In the example above I’ve explained how you can keep your messages organized by applying labels. Now you can take this one step further and let your Gmail system automatically apply labels to your messages as they arrive in your inbox. This is done through the use of Gmail filters. Continuing with the example above, let’s say you want to automatically apply the labels “Backup Messages” and “System Messages” to each message that originates from your backup software the moment it hits your inbox.
To do so, select the message you’d like to be labeled automatically in the future, click the “More” button in your Gmail screen and select “Filter messages like these”.
Google Mail will now display the “Create filter” screen, where it has already filled in the sender of the message (“from” field, blurred out in the image below), so any future messages of this sender will be processed the same way.
You can play with the other filter parameters if you want to create filters of any sophistication level and if you’re ready simply click “Create filter with this search”.
In the next screen you can see that I’ve selected the action “Apply the label: Backup Messages” for this filter.
As you can see you have a whole range of other options at your disposal that you can use when automatically filtering messages. Also note the “Also apply filter to matching messages”, which will indeed filter any previously existing messages in your Gmail system and apply the “Backup Messages” label to them.
Click the “Create Filter” to activate the filter.
Now you can repeat the steps to apply any other label (for instance “System Messages”) for your messages.
I think most people who create a free Gmail account already know about this, but it’s worth mentioning the difference between the “Cc” and “Bcc” when sending a message.
To go ahead and explain this, simply click the “Compose” button near the top left corner of your Gmail window.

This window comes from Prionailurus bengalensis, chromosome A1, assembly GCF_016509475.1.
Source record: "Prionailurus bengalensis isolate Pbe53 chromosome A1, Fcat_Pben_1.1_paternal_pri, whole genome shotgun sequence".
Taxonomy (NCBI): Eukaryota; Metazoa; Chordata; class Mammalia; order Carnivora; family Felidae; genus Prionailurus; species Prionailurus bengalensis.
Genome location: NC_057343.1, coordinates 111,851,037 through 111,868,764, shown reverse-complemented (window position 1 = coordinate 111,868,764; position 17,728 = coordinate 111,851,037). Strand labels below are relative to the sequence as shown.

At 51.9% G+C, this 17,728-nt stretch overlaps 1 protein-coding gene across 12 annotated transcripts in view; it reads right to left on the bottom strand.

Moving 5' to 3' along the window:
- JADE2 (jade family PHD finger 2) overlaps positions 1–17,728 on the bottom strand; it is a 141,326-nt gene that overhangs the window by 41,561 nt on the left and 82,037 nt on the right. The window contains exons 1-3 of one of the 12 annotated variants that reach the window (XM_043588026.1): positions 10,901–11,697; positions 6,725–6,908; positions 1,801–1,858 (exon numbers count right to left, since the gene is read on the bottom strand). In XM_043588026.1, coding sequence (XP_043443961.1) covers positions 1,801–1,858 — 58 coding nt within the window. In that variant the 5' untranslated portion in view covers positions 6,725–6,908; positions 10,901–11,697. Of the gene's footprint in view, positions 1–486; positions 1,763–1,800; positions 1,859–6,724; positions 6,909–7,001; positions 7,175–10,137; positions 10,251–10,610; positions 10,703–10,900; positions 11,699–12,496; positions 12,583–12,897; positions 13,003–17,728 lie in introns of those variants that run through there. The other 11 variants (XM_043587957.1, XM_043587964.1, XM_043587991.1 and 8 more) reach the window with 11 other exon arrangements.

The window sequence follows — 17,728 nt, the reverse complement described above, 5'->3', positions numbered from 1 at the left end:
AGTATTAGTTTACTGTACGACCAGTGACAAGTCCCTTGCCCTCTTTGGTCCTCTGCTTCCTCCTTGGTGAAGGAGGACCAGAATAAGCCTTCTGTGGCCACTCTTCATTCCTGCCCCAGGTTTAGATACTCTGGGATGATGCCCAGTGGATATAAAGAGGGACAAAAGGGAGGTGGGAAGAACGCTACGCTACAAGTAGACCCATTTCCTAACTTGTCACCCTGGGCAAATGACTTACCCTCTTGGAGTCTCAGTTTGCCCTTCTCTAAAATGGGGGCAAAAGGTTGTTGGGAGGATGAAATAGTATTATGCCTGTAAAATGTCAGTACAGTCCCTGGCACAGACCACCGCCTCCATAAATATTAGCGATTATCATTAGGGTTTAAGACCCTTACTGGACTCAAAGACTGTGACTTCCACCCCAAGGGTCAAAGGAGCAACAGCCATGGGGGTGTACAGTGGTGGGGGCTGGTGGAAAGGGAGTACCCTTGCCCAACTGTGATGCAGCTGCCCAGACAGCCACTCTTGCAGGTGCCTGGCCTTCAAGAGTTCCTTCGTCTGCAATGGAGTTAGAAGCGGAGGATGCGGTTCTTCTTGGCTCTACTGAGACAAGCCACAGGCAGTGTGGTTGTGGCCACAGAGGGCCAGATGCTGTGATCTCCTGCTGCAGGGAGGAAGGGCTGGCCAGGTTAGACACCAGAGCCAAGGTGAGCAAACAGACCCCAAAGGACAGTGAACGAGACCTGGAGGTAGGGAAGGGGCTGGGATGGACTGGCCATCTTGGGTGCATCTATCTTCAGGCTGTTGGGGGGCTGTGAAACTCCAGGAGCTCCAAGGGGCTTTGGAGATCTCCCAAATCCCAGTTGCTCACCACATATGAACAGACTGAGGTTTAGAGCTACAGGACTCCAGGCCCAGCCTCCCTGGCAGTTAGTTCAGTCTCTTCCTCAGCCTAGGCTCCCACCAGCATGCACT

Gmail will then open a new mail message window, where you’ll find a blinking cursor in the “To” field of your new e-mail message. This is where you put the address of your correspondent.
Gmail will automatically show you a list of matching names from your contacts list as your start typing, making it a lot easier for you to select your correspondent.
On the right-hand side of the above image, you’ll also see a “Cc” and “Bcc” link that you can click.
“Cc” stands for carbon copy, so anybody that you want to read your message but you don’t necessarily want them to be the direct recipient would be put in “Cc”.
“Bcc” (blind carbon copy) means that that person is going to receive the e-mail and no-one else is going to see that they’re getting it. What this is used for is when you want to send out a message to a group of people but you don’t want the other members of the group to see the other e-mail addresses because you want to respect their privacy. It’s just a nice way of sending a message to a group of people and respecting the privacy of whoever is getting the message.
In this next section I do want to talk about the “Report Spam” button in Gmail. One of the reasons why many people create a free Gmail account is because of the awesome spam filtering capabilities of Gmail.
I think Google is doing a really good job in making sure that you don’t get spam. Chances are small that you will receive a lot of spam shortly after you create a free Gmail account. Whenever you do get spam you can go ahead and click on the “Report spam” button. What that will do is delete the message from your inbox, it is going to block that sender from ever sending another message into your inbox and finally it’s also going to report that sender to Gmail. This will let them know that this is someone who is spamming. So if they get multiple users reporting on this same e-mail address it will strengthen the system for everyone.
To check your messages that Gmail has automatically labeled as spam, simply click the spam label on the left-hand side of your screen.
You will then see that Gmail is very much doing its job (as noted before: shortly after you create a free Gmail account there probably won't be any spam at all) but the reason why Gmail shows you these spam messages is because sometimes, a message might get accidently labeled as spam.
Whenever you find a message labeled as spam that you DO want to receive, you can click the “Not spam” button.
From that moment on, that sender would be lifted off of your spam list.
Gmail will show your e-mail conversations in “Conversation view” by default. That means that right after you create a free Gmail account, your inbox will be organized in conversation view. Conversation view keeps all messages that belong to one conversation (one original message and all replies to that original message) together in one entry in your inbox.
If you prefer to have your messages displayed in the old way, where each message came through individually, you can change this behavior by clicking on the gear icon near the top right corner and going to “settings”.
In your settings, look for the option to set “conversation view off”.
Make sure that whenever you adjust any of your settings you always scroll down all the way to the very bottom of the screen and click on “Save changes”.
With this article I tried to explain how to create a free Gmail account and how to get started with some of the settings in order to organize your e-mail experience.